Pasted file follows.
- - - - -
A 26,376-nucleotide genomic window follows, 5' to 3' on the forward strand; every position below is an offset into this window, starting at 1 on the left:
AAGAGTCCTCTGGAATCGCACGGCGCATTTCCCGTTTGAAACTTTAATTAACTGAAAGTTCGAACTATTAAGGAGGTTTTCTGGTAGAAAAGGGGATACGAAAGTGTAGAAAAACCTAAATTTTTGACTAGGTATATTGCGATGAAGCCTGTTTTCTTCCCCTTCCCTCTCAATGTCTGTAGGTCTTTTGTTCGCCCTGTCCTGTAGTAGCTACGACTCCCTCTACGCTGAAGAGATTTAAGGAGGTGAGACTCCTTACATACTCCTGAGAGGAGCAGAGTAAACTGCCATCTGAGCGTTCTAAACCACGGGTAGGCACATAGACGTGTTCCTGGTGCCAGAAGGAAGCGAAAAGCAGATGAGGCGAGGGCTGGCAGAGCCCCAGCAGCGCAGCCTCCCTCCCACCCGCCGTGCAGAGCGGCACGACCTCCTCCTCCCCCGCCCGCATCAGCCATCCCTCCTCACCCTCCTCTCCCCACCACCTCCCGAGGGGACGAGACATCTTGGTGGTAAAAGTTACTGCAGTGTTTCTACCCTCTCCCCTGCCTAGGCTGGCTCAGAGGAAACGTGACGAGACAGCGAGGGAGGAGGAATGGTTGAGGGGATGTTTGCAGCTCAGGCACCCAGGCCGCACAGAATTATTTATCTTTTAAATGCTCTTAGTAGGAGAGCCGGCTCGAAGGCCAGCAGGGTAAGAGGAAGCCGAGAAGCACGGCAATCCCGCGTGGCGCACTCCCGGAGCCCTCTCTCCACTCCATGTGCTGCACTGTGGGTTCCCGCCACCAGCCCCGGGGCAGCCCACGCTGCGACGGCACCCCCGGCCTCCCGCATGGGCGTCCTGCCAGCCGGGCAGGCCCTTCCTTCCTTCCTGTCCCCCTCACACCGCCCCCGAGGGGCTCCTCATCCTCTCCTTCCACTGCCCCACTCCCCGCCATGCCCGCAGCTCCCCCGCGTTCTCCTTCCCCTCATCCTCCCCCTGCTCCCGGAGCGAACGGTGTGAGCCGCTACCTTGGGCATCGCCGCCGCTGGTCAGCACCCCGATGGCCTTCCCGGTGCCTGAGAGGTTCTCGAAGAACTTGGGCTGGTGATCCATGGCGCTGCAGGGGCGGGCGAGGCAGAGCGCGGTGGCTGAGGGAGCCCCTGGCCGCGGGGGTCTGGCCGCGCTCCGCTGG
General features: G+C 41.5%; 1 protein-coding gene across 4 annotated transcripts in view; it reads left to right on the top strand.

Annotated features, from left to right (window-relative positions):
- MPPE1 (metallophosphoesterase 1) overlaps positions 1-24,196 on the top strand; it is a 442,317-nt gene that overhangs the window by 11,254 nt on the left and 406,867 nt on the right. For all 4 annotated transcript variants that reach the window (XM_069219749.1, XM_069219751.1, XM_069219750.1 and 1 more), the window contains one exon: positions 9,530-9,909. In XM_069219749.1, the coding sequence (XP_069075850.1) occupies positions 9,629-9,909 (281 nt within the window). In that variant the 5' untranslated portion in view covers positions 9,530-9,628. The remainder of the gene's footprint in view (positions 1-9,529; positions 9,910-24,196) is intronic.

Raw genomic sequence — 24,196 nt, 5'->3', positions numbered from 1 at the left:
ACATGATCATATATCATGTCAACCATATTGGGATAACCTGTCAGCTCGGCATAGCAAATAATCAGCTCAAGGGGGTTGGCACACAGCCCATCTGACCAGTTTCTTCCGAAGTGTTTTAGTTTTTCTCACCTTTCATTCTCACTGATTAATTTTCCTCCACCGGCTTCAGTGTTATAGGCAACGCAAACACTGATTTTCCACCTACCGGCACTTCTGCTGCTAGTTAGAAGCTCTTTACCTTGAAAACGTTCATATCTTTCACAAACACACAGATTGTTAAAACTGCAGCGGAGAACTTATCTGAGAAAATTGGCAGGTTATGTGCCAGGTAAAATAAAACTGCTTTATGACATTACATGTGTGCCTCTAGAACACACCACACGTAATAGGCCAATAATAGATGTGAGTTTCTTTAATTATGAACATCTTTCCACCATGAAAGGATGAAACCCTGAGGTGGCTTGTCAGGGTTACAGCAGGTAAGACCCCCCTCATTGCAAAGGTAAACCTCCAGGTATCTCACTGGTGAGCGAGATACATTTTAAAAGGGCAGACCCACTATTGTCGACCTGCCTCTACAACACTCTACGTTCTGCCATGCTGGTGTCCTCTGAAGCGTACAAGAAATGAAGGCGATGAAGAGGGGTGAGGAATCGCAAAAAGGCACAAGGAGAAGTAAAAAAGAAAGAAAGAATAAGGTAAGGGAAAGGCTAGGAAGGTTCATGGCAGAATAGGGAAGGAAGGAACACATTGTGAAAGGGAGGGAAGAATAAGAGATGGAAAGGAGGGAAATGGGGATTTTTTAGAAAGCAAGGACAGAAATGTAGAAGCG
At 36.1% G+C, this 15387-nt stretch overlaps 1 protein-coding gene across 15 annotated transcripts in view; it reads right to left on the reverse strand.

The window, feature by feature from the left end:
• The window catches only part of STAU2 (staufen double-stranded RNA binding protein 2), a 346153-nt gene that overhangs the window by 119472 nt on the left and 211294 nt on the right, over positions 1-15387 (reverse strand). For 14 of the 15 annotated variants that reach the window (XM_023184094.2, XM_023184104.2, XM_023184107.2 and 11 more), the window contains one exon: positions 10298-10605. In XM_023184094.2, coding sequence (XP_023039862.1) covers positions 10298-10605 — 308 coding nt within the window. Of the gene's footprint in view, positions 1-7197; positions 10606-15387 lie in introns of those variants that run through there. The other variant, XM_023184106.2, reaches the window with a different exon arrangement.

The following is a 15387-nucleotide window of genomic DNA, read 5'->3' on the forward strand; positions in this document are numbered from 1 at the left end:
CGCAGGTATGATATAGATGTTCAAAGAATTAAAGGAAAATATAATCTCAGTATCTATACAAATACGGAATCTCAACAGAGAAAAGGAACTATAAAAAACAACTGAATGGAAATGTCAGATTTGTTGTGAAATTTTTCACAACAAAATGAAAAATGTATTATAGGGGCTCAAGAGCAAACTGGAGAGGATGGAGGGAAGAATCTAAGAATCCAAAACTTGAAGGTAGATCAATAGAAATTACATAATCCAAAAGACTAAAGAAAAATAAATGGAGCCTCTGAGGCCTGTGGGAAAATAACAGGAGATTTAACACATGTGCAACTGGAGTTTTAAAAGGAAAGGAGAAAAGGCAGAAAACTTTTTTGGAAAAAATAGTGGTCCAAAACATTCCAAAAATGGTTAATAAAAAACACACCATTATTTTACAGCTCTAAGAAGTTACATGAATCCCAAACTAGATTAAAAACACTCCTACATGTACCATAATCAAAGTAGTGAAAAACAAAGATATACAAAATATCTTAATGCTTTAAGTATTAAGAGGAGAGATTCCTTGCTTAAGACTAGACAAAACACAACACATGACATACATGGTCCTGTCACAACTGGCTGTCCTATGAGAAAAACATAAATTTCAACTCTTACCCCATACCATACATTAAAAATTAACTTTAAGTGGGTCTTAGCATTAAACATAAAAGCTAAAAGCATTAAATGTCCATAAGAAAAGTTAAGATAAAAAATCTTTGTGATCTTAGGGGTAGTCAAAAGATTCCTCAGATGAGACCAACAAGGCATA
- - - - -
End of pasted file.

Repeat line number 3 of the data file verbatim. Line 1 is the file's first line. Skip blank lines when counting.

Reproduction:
General features: G+C 41.5%; 1 protein-coding gene across 4 annotated transcripts in view; it reads left to right on the top strand.